Psychiatry is a specialty that deals with diagnosing and treating mental disorders. The difference between a Psychiatrist and Psychologist is in both training and job description – Psychiatrists have medical degrees (either MD or DO) and the prescribing abilities consistent with such. Psychologists typically have a PhD and do not prescribe medications. Their job descriptions are similar, but not identical and also not a subject I’m prepared to tackle. If I have any Psychiatrist/Psychologist readers who’d like to guest post on this, I’d love to have you!
- 8 Weeks: Four on the Inpatient Unit and four in the Outpatient Clinic
- Occasional lectures, much fewer than Internal Medicine
- Night Float: Basically overnight call lasting from 4:30pm to 7:00am for a total of 3 days
- Weekend Call: One weekend of being on-call to see consult patients
- Consult Week: Five days during the outpatient portion dedicated to seeing patients who are in the hospital for a general medical condition and need care for a comorbid psychiatric issue
- Child Psychiatry: Five days during outpatient dedicated to seeing pediatric psychiatry patients
Outpatient Clinic: Typically an 8am – 5pm layout consisting of seeing scheduled patients in a clinic-setting. We were responsible for bringing the patients back, getting their vital signs and talking to them about what was going on. After speaking with them we would observe the Resident and Attending assessing them and coming up with a treatment and follow-up plan. We were responsible for writing out notes for several new patients to be graded by one of our attending physicians.
Inpatient Clinic: Inpatient days start at 7am with checking in on our 2-3 patients from the previous day. We find out about things like medication side effects, appetite, mood and sleep. At 9am we have group staffing with all the doctors (residents and attendings), nurses, counselors/therapists, etc. who work in the unit. After staffing we see the patients assigned to our resident individually with both the resident and attending present and come up with a treatment plan and course of action.
Psychiatry Clerkship Books
- First Aid Psychiatry: Great book for general review throughout the rotation.
- Lange Q&A Psychiatry: Huge resource of NBME-style questions for the clerkship.
- USMLE World Step 2 CK Question Bank: Only has about 150 Psychiatry questions. They’re a good start, but seemed easier than the shelf and definitely not sufficient alone for shelf preparation.
What I Like
- Time With Patients: Psychiatry is all about talking to your patients. There was never a time on the rotation that I felt rushed through a patient interview and it was awesome. I wish all specialties had the luxury of unrushed patient interviews.
- The Lifestyle: I’d be lying if I said I didn’t enjoy the hours of Psychiatry. While there were days I was on call at night or throughout the day, it was noticeably different than Internal Medicine. The hours are really nice and the attitude is typically laid back.
- The People: Almost every person I worked with in Psychiatry was extremely amicable and enjoyable to be around – this includes the patients, doctors, nurses and other staff.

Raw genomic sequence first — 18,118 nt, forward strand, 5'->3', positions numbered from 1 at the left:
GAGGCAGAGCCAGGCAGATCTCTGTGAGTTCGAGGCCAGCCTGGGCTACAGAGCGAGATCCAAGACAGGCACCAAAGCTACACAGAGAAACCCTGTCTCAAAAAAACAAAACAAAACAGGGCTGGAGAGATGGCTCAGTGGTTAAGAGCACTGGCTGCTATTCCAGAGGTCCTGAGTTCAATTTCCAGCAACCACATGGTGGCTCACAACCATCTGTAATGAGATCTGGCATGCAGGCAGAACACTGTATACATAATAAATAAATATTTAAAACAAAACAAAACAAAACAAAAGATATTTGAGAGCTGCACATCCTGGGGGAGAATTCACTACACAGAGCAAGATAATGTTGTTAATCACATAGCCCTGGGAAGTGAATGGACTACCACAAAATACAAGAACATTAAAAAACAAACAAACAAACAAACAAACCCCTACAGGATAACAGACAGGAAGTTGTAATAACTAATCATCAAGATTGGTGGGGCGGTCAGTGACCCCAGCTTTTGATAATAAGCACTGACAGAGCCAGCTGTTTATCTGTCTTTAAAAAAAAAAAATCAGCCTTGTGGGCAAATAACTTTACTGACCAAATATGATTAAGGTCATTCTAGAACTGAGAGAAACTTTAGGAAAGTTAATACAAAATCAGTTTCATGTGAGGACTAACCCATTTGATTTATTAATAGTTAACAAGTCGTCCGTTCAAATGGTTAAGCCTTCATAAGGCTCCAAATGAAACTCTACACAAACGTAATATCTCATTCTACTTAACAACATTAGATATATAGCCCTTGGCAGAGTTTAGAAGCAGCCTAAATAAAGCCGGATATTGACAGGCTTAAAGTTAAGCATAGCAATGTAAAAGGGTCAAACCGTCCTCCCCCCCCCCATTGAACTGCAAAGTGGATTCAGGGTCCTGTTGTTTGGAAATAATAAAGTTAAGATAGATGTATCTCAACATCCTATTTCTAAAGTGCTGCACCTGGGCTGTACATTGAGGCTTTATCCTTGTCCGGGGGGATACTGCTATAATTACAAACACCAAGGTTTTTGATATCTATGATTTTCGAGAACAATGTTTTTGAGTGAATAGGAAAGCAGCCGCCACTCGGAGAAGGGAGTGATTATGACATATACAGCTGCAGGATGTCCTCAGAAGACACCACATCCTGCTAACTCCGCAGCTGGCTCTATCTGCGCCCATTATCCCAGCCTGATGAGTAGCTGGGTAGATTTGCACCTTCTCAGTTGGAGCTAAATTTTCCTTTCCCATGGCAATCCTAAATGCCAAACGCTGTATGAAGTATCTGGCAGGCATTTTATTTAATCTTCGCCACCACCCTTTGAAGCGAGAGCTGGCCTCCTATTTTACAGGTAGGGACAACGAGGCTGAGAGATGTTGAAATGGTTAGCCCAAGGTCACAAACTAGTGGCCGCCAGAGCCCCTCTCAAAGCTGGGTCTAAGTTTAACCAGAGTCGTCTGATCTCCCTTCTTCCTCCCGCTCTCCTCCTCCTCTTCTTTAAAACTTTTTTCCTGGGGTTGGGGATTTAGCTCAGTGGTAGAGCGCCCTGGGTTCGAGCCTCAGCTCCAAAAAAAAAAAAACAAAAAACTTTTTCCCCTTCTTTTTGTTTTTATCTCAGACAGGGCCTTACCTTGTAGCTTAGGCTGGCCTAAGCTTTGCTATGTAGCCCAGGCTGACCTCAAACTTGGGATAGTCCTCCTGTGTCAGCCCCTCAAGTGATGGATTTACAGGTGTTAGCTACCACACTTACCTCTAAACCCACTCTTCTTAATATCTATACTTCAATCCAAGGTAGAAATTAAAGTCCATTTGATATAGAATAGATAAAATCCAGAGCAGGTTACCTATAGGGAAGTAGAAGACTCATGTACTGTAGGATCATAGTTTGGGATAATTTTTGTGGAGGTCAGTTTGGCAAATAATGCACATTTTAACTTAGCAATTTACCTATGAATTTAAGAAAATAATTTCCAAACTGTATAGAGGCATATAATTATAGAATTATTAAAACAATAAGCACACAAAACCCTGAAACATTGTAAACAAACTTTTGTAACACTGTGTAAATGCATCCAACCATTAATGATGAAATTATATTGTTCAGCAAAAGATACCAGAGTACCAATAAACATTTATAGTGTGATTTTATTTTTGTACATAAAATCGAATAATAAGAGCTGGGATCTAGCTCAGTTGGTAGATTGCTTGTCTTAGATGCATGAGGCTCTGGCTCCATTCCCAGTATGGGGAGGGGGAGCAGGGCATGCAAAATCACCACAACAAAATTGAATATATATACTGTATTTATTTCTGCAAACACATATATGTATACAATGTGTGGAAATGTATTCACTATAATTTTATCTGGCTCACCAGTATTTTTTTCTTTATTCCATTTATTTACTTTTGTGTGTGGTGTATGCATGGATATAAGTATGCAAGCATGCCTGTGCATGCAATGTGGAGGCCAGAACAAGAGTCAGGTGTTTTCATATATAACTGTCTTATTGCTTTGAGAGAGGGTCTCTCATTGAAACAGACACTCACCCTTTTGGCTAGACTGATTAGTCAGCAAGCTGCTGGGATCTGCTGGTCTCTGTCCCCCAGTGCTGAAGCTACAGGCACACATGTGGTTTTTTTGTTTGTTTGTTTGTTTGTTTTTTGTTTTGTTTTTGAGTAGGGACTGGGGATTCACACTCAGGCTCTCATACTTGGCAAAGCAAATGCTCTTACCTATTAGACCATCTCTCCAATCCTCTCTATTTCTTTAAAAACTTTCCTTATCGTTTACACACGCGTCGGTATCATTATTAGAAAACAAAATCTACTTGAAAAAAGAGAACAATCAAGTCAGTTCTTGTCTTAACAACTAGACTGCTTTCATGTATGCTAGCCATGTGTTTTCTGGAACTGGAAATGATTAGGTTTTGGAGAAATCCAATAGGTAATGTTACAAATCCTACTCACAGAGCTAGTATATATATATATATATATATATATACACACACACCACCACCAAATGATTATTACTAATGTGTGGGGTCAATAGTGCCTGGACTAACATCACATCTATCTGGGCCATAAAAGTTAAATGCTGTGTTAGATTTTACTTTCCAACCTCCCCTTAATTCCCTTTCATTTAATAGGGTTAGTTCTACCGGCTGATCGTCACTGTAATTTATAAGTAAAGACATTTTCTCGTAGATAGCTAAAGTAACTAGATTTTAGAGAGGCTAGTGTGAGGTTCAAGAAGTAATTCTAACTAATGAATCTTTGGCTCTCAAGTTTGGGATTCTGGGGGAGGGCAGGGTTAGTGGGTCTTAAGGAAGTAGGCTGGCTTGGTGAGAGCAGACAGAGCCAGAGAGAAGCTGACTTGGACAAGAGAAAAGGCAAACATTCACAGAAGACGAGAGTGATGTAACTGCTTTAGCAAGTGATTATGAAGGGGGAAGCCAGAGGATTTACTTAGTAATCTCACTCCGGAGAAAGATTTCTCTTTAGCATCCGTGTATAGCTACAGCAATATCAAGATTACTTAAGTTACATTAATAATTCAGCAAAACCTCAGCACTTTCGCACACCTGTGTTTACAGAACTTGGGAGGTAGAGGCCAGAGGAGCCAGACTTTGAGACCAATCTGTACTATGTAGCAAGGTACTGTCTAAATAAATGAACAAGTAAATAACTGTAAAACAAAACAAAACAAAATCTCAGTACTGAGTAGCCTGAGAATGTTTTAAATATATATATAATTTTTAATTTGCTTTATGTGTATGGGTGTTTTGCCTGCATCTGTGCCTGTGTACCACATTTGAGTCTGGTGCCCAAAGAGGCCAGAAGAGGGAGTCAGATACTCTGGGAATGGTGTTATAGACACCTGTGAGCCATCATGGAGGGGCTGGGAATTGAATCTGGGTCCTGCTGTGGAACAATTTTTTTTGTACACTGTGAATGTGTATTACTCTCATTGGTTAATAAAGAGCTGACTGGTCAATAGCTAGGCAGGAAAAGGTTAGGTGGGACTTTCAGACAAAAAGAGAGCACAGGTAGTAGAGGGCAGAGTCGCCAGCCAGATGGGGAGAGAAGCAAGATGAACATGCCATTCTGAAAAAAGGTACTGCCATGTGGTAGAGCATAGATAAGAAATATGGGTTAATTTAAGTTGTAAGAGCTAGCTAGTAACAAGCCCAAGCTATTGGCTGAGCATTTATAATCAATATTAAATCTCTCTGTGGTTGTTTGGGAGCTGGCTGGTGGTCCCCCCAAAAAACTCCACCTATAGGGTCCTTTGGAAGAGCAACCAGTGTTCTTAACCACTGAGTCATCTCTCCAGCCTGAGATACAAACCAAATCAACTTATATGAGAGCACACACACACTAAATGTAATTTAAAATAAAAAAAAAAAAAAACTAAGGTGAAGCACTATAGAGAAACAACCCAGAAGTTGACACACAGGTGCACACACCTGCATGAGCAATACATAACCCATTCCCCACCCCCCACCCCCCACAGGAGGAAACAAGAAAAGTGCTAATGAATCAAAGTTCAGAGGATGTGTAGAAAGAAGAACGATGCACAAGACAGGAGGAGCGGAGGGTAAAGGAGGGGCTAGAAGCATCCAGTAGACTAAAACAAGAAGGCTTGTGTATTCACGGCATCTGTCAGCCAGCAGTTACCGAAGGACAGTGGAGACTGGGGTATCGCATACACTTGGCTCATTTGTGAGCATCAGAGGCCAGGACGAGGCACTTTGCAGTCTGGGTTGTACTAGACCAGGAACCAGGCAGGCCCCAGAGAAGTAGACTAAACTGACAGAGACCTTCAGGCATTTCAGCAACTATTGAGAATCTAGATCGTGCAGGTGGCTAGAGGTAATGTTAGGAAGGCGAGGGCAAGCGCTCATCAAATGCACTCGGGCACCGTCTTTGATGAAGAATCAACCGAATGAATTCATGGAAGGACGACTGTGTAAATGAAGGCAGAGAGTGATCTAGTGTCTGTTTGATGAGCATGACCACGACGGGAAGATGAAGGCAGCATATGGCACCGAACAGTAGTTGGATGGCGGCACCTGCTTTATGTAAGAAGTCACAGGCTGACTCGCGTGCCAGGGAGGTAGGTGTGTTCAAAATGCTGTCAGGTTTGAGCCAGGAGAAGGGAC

- Interesting Cases: The types of things you see in Psychiatry are unlike anything else. It’s equal parts amazing and interesting to see the types of things the mind can do, both good and bad, and to encounter the types of illnesses I’ve read about since my first year of college (my undergrad degree is in Psychology).
What I Dislike
- Small Scope: While it’s goes without saying, the scope of Psychiatry is quite limited. I used very little of what I’ve learned over the past 2 years and, while the specialty was definitely challenging, I found it less intellectually stimulating than other areas of medicine.
- It’s Slow: Psychiatry is less hands on than other areas of medicine and I found it a bit slow. While I absolutely love talking to my patients, I also enjoy active and hands-on medical care. I didn’t do a single physical exam the entire 8 weeks.
- It Broke My Heart: Not just the illnesses, but the stories I heard. In those long patient interviews I learned about the resilience of the human race, but I also learned about some of the horrible things the people around us go through – physical abuse, sexual abuse, abandonment, mistreatment – it simply hurt my heart to hear these stories every day. I wanted to hug my patients and cry with them and there were many days I went home extremely disappointed in the way we humans sometimes treat each other.
- Emotionally Taxing: Along the same lines, the daily life of a Psychiatrist can be extremely emotionally exhausting. The hours may be fabulous, but you often go home incredibly exhausted from the emotional requirements of the job.
- Something’s Missing: Like Internal Medicine, I just felt like something was missing in this rotation. I wasn’t using the skills and knowledge I want to use and while I have great respect for everyone in Psychiatry, because Lord knows we need people who love this specialty, I don’t know that it’s for me. I want to use my physical skills and general medical knowledge a bit more than I was able to on this rotation. Again, I didn’t dread my days in any way, shape or form, but I also didn’t get excited for the day to start on any occasion during this 8 weeks.